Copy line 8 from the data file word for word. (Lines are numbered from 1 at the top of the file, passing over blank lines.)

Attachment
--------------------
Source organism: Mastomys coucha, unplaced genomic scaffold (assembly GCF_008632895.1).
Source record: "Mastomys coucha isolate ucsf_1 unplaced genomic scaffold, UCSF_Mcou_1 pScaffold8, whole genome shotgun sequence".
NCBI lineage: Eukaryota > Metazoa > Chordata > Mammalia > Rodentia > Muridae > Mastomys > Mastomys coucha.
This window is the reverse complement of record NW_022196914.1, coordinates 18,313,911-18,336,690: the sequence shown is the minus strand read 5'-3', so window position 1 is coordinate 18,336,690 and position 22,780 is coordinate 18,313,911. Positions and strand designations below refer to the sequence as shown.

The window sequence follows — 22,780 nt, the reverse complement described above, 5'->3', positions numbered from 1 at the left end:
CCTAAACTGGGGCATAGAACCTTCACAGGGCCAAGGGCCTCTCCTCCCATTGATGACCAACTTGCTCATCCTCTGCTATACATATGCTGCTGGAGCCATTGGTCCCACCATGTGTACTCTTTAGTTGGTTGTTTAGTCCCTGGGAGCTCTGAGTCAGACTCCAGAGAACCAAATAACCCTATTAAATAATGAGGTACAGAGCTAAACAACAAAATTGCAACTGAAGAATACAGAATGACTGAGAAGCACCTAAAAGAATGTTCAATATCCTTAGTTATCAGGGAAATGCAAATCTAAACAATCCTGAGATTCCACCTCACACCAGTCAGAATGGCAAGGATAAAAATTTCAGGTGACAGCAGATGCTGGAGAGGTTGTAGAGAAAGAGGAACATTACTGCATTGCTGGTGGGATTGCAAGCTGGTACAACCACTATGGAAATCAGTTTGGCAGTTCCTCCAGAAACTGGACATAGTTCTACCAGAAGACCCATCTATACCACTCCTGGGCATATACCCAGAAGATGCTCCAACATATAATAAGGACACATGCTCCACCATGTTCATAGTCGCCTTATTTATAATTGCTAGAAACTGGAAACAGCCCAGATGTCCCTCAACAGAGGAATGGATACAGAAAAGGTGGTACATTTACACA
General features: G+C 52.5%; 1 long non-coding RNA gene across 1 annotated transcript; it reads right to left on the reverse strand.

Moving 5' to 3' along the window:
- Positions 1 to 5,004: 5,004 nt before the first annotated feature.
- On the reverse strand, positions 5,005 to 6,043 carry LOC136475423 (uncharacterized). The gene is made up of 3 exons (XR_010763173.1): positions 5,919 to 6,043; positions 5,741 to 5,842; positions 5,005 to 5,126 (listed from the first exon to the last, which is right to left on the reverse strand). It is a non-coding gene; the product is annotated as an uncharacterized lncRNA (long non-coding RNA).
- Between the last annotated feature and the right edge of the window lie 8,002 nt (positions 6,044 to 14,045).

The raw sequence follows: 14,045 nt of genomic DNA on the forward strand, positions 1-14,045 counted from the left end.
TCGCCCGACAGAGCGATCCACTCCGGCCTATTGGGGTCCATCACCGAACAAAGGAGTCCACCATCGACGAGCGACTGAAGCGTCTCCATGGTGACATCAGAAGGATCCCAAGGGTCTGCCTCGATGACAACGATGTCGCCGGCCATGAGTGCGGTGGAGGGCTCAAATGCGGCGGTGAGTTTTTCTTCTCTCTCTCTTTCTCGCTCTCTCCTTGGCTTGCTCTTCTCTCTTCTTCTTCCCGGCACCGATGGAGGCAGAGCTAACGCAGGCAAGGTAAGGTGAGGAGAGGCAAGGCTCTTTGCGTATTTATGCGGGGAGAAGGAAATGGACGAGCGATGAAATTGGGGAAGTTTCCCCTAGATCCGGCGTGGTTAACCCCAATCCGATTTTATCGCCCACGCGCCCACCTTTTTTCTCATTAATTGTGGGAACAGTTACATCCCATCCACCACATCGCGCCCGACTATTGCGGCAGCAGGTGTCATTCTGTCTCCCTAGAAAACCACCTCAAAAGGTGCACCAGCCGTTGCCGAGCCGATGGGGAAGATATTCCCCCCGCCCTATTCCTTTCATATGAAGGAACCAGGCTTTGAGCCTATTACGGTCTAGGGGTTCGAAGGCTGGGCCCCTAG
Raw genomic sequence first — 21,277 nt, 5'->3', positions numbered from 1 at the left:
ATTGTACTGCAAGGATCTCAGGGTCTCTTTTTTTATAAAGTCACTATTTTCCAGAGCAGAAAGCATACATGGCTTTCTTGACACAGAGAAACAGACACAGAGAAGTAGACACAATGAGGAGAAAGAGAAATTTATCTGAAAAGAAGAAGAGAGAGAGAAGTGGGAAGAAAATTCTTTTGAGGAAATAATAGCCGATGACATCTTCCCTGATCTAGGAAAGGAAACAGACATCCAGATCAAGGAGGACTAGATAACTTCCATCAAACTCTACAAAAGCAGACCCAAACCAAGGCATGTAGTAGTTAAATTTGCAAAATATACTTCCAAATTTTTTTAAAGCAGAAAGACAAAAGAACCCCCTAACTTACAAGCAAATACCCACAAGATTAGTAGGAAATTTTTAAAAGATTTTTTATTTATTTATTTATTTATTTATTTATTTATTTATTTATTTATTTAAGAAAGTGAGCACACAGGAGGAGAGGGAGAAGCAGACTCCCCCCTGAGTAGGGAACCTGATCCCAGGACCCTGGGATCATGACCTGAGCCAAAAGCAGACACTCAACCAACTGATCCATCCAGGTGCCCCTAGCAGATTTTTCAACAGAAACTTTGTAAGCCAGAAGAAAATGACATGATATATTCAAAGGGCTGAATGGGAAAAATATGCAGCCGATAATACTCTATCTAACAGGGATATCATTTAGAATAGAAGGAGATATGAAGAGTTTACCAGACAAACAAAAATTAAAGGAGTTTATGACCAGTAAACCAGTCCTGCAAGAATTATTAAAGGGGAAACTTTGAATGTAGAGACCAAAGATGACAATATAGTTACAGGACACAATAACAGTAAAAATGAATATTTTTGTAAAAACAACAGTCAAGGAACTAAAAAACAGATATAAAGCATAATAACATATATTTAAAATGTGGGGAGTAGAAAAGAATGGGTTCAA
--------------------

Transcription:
Moving 5' to 3' along the window: